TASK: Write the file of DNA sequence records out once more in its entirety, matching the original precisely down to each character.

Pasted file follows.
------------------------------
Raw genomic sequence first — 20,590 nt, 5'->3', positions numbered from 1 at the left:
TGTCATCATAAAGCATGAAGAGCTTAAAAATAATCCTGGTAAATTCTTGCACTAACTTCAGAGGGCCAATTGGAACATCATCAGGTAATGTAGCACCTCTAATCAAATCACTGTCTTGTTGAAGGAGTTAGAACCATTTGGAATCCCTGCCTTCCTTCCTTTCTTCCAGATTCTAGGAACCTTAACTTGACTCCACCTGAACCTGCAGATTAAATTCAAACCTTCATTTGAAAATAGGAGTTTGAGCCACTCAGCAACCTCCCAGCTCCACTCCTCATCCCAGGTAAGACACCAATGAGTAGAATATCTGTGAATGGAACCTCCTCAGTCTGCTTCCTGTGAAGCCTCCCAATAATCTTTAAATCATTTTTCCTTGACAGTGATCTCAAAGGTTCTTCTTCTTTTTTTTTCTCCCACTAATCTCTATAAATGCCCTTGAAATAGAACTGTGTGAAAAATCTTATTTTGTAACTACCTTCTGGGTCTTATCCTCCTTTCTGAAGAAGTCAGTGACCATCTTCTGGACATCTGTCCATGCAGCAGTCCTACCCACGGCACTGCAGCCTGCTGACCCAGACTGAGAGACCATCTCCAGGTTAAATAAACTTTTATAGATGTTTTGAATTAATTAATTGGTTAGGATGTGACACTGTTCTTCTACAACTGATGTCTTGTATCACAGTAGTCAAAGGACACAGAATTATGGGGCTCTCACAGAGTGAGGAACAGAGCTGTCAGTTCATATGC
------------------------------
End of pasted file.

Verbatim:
Raw genomic sequence first — 20,590 nt, 5'->3', positions numbered from 1 at the left:
TGTCATCATAAAGCATGAAGAGCTTAAAAATAATCCTGGTAAATTCTTGCACTAACTTCAGAGGGCCAATTGGAACATCATCAGGTAATGTAGCACCTCTAATCAAATCACTGTCTTGTTGAAGGAGTTAGAACCATTTGGAATCCCTGCCTTCCTTCCTTTCTTCCAGATTCTAGGAACCTTAACTTGACTCCACCTGAACCTGCAGATTAAATTCAAACCTTCATTTGAAAATAGGAGTTTGAGCCACTCAGCAACCTCCCAGCTCCACTCCTCATCCCAGGTAAGACACCAATGAGTAGAATATCTGTGAATGGAACCTCCTCAGTCTGCTTCCTGTGAAGCCTCCCAATAATCTTTAAATCATTTTTCCTTGACAGTGATCTCAAAGGTTCTTCTTCTTTTTTTTTCTCCCACTAATCTCTATAAATGCCCTTGAAATAGAACTGTGTGAAAAATCTTATTTTGTAACTACCTTCTGGGTCTTATCCTCCTTTCTGAAGAAGTCAGTGACCATCTTCTGGACATCTGTCCATGCAGCAGTCCTACCCACGGCACTGCAGCCTGCTGACCCAGACTGAGAGACCATCTCCAGGTTAAATAAACTTTTATAGATGTTTTGAATTAATTAATTGGTTAGGATGTGACACTGTTCTTCTACAACTGATGTCTTGTATCACAGTAGTCAAAGGACACAGAATTATGGGGCTCTCACAGAGTGAGGAACAGAGCTGTCAGTTCATATGC